Amid Hamilton’s most widely debated controversies is the musical’s portrayal of George Washington, which leaves out much of his personal and professional life in favor of illustrating his close companionship with Hamilton himself. Since its recent release on Disney+, Lin-Manuel Miranda’s Hamilton has reignited the world’s infatuation with the hit Broadway musical, which took the 2016 Tony’s by storm and has boasted consistently sold-out shows ever since. But despite the praise, viewers and critics alike have voiced concerns over the musical’s historical inaccuracies and how they may warp audiences’ perception of American history.
While conversation regarding Hamilton’s problematic portrayal of historical events began far before the musical’s debut on Disney+, recent protests and invigorated attempts at removing Confederate monuments have granted the discussion a pressing, more politically charged sense of urgency. Critics, historians, and Twitter users alike have questioned the show’s glorification of Hamilton and other Founding Fathers, particularly in the exaggerated extent to which they seem to oppose slavery. Miranda, having found inspiration to write the show after reading Ron Chernow’s 2004 biography Alexander Hamilton, has stated in multiple interviews that he “felt an enormous responsibility to be as historically accurate as possible” (via The Atlantic). Yet, as a piece of historical fiction, Hamilton is bound to take a few creative liberties, and Miranda’s portrayal of George Washington is no exception.
Hamilton’s most obvious deviation from real-life events is its use of race-blind casting, with many of its major historical figures portrayed by racial minorities. While the show’s attempt at modernizing history through diverse casting and hip-hop was a welcome change, it may have come at the cost of historical accuracy. Despite Hamilton’s role as Washington’s “Right Hand Man” being a major component of the musical, Miranda left out many key details of George Washington’s life that weren’t quite as rosy as the duo’s on-screen, father-son dynamic.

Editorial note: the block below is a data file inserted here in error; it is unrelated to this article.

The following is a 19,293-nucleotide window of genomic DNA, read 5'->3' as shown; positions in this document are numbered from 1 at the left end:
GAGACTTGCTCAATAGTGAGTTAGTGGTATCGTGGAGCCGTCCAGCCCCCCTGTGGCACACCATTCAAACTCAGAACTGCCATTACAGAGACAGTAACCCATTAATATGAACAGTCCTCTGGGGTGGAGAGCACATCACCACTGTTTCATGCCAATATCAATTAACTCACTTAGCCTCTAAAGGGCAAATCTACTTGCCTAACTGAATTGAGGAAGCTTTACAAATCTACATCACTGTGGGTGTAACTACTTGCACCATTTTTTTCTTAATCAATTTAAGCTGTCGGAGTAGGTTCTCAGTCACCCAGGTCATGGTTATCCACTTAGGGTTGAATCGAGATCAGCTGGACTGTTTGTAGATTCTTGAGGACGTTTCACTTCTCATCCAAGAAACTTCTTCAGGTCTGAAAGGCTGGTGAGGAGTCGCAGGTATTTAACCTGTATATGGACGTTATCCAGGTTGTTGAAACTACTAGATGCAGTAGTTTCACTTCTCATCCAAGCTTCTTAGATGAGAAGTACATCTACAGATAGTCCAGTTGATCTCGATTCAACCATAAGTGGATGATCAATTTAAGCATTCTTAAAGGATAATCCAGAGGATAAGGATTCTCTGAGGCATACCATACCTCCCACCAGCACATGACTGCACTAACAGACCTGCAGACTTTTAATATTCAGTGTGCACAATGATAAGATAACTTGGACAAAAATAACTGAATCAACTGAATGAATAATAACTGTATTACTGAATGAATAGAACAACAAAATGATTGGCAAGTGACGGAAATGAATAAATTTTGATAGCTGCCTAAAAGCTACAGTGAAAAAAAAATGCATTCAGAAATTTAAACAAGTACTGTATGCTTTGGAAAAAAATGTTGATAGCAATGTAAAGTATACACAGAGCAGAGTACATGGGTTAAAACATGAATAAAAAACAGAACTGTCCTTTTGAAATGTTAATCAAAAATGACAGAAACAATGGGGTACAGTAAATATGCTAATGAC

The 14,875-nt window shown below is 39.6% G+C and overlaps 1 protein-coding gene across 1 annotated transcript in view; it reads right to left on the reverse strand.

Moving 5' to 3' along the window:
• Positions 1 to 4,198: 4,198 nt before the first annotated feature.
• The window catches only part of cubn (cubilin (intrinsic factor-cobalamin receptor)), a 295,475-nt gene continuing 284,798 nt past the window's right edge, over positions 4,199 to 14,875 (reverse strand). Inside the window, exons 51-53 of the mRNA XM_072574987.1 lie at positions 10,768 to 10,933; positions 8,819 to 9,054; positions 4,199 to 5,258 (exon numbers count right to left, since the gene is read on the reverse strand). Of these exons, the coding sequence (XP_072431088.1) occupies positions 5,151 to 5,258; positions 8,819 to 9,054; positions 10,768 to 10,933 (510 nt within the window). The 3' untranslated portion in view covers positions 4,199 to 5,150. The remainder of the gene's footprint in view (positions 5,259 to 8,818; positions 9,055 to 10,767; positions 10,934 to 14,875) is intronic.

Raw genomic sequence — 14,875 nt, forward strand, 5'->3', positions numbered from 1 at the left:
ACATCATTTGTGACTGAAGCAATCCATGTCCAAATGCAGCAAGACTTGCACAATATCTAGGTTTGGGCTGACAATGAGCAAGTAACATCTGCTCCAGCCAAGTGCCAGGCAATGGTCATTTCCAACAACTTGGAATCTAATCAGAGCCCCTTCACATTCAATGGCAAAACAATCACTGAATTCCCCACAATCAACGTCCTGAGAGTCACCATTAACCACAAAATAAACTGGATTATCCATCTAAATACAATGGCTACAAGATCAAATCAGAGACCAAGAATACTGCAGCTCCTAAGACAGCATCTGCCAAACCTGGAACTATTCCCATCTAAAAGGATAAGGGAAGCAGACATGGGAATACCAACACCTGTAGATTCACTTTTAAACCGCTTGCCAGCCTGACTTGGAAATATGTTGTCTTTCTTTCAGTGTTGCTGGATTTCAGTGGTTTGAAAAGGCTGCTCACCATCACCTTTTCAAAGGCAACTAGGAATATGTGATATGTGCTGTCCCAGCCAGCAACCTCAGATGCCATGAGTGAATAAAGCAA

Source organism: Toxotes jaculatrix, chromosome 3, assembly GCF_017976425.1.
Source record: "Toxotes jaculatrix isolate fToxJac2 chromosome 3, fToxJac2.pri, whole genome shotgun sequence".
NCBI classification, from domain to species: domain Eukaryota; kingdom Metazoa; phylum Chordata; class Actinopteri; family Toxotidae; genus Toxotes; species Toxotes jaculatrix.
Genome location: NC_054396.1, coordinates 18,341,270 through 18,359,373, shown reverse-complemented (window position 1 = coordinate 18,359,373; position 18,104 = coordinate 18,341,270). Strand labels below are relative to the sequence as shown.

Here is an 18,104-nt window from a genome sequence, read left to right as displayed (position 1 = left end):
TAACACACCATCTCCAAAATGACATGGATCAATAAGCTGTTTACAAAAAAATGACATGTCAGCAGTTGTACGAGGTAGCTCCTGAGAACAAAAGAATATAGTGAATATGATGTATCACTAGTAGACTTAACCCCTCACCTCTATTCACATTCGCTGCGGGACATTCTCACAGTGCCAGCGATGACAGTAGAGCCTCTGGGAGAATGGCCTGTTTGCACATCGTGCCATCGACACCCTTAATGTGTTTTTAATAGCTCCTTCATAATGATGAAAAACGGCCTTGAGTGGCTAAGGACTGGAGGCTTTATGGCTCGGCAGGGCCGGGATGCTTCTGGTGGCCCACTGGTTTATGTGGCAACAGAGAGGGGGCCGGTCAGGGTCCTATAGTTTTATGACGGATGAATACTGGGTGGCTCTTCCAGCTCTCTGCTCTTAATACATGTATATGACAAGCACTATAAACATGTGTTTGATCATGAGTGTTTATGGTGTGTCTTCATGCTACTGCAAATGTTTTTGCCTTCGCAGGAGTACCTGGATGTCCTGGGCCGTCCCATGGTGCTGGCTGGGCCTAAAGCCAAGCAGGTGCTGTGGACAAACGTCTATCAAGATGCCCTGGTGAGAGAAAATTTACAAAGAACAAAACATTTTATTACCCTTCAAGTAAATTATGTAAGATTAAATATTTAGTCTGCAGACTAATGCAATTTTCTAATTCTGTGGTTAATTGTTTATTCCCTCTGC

Despite Hamilton’s willingness to portray Alexander as a fervent abolitionist, his complicity in the system knew no bounds, particularly when it came to George Washington. After Washington’s father died in 1783, he was willed the 280-acre family farm in Virginia along with ten slaves, all at the tender age of 11. He continued to acquire slaves as a young adult, both through the death of family members and direct purchase. His marriage to Martha Custis also contributed significantly to Mount Vernon’s enslaved population, as she brought with her approximately 80 more slaves. By 1789, Washington became the first president of the United States, with his plantation and sanctioning of slavery doing little to diminish his popularity among voters. By the time of Washington’s death in 1799, the enslaved population at Mount Vernon consisted of 317 people, nearly half of which Washington personally owned. While he was unwilling to relinquish his ownership over these slaves while he was alive, Washington left orders in his will to emancipate the people enslaved by him upon the death of his wife.
While slavery is mentioned several times throughout Hamilton, and other characters besides Washington (including Philip Schuyler, the Schuyler sisters’ father) were guilty of owning slaves, there is no enslaved voice in the musical. In a 2016 interview for Slate, historian Lyra Monteiro points out the issue with this while discussing the show’s penchant for diverse casting. She suggests that it gives Hamilton the ability to say:
“‘This isn’t your stuffy old-school history that’s just praising white people. Look, we’ve got people of color in the cast. This is everybody’s story.’ Which, it isn’t. It’s still white history. And no amount of casting people of color disguises the fact that they’re erasing people of color from the actual narrative.”
Those who disagree, however, believe Hamilton was a star-making opportunity for actors who didn’t fit into the white-washed Broadway scene. Others, like Okieriete Onaodowan – who portrayed James Madison – believe the show’s erasure of slavery intentionally points to other pressing issues of systematic racism in the U.S. In an interview for Vulture, he states that, “In the inception of our show, by the omission of that story, it kind of highlights the problem. It’s getting black kids interested in history to ask the question why they aren’t in history.” In this way, they may feel inspired to research other predominantly BIPOC historical figures not taught about in schools.